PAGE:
When Vivekananda B Badiger, a Bengaluru-based web developer, was in college, he started gaming. He would go to a gaming arcade owned by his brother-in-law, regularly with his friends, and they’d play for hours. “Age of Empires was my favourite,” he tells us. “I was so good, I started taking part in and winning tournaments, which seemed great because these games weren’t free to play, either.” Badiger would win a tournament and put the prize money down for more games. Soon, it became a vicious cycle. He stayed cooped up in his room, for as long as 18 hours a day, sticking his hand out to take his meals from his mother, not helping around, not meeting anybody except his gaming friends, not studying or going to college. “I lost a year at college and my girlfriend of five years,” he lets on. But what was it, about gaming, that had him so helplessly and hopelessly hooked? “That is the very nature of addiction — a loss of control,” explains Dr Yatan Pal Singh Balhara, who heads the Behavioural Addiction Clinic at AIIMS, New Delhi. “It isn’t that the person who is addicted doesn’t realise the value of what’s at stake, or doesn’t care for their career or family or relationships. They feel bad about it, too, but they just can’t help it. It’s beyond them!”
The signs of addiction
“The most obvious manifestations of a gaming addiction that you should look out for are disturbances in physiological functions,” explains Dr Manoj Sharma, of SHUT (Services for Healthy Use of Technology) Clinic, NIMHANS, Bengaluru. “Going to bed very late, waking up too early, taking too many short naps to make up for the sleep deficit, irregular meals, and a sharp increase in appetite for junk food, are all red flags. One may even experience pain in the eyes, neck and wrist.”
In some cases, as in Badiger’s, the signs are more social — decreased communication, avoiding people, locking the room, decline in academic or professional performance, absenteeism and behavioural changes. “In fact, we often get patients who’ve been brought in by their families, with the complaint of behavioural issues,” says Dr Balhara. “It’s only once we start looking into it that a gaming problem is discovered.”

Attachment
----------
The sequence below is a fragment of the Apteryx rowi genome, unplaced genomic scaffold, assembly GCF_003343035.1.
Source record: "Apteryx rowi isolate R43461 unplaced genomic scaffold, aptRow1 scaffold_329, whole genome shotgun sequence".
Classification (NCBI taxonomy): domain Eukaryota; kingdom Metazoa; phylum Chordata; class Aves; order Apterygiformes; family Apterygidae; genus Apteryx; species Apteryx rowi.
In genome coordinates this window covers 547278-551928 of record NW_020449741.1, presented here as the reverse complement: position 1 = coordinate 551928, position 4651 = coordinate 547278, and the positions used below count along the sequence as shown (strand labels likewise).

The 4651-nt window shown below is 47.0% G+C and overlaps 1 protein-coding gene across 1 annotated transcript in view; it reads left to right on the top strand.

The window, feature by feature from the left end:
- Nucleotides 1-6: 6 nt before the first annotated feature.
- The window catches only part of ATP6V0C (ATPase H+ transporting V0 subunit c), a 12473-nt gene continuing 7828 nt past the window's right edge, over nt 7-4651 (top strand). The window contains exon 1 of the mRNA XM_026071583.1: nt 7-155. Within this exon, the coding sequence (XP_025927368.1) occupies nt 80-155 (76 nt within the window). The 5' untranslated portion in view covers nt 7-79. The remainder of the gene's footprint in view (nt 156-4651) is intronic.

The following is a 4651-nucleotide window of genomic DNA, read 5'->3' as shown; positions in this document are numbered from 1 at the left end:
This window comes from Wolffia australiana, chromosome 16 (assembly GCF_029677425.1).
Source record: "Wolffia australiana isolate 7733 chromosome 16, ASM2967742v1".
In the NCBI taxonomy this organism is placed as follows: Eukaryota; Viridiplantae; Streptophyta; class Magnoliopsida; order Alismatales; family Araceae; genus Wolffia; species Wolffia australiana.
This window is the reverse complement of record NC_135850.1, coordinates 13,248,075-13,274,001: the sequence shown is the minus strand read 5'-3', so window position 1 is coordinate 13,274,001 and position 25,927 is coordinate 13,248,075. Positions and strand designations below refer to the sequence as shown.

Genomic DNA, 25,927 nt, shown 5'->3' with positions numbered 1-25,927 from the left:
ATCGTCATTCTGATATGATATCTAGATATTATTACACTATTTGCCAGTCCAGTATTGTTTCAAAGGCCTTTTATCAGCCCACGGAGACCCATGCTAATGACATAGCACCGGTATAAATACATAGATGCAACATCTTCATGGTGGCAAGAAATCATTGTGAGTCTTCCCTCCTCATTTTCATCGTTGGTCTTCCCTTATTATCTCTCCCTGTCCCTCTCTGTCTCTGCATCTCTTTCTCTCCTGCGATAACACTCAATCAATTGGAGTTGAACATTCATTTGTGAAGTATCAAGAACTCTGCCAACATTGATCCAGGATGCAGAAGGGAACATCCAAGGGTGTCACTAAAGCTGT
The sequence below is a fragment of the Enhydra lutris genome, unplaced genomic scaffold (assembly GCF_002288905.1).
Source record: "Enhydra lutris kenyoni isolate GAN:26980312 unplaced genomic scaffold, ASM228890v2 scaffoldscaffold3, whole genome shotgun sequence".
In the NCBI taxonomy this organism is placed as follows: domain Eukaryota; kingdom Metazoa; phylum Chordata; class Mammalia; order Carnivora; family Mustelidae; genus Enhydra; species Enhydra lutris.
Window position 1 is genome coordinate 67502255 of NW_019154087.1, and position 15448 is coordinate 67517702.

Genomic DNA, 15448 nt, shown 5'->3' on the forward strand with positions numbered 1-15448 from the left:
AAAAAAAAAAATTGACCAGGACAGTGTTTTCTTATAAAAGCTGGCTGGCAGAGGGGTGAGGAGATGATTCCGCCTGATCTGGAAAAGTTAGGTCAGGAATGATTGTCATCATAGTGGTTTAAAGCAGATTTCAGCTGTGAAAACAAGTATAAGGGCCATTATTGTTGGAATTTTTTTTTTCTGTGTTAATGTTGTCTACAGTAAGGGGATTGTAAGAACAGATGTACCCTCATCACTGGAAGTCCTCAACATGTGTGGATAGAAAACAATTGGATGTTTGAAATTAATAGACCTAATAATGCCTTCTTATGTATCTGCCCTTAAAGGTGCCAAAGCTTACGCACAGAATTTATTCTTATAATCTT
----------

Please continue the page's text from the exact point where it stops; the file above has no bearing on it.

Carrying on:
However, be careful not to overreact. According to a 2010 study, published in the International Journal of Mental Health and Addiction, there is a difference between ‘excessive gaming’ and ‘addictive gaming’, determined not by the number of hours a game is played, but by the psychological motivation and meaning that gaming has in one’s life. According to the study authors, gaming addiction should be defined by how much the game negatively impacts other areas of life, not by how much time is spent playing. “There is a fine line between being an active gamer and a gaming addict,” Dr Balhara warns. “Since knowledge on the subject is still limited, there is a tendency to overreach and attach labels at the slightest instance. Instead, if you suspect that a loved one may be an addict, seek a consultation.” There are numerous gaming addiction scales available online, but it is better to get a professional diagnosis, so there’s no ambiguity. “We use the ICD (International Classification of Diseases) 11, published by the WHO, to test for behavioural addictions,” he explains. “The ICD 11 doesn’t yet, but will soon include gaming addiction as a separate category — that’s how big a problem it is turning into.”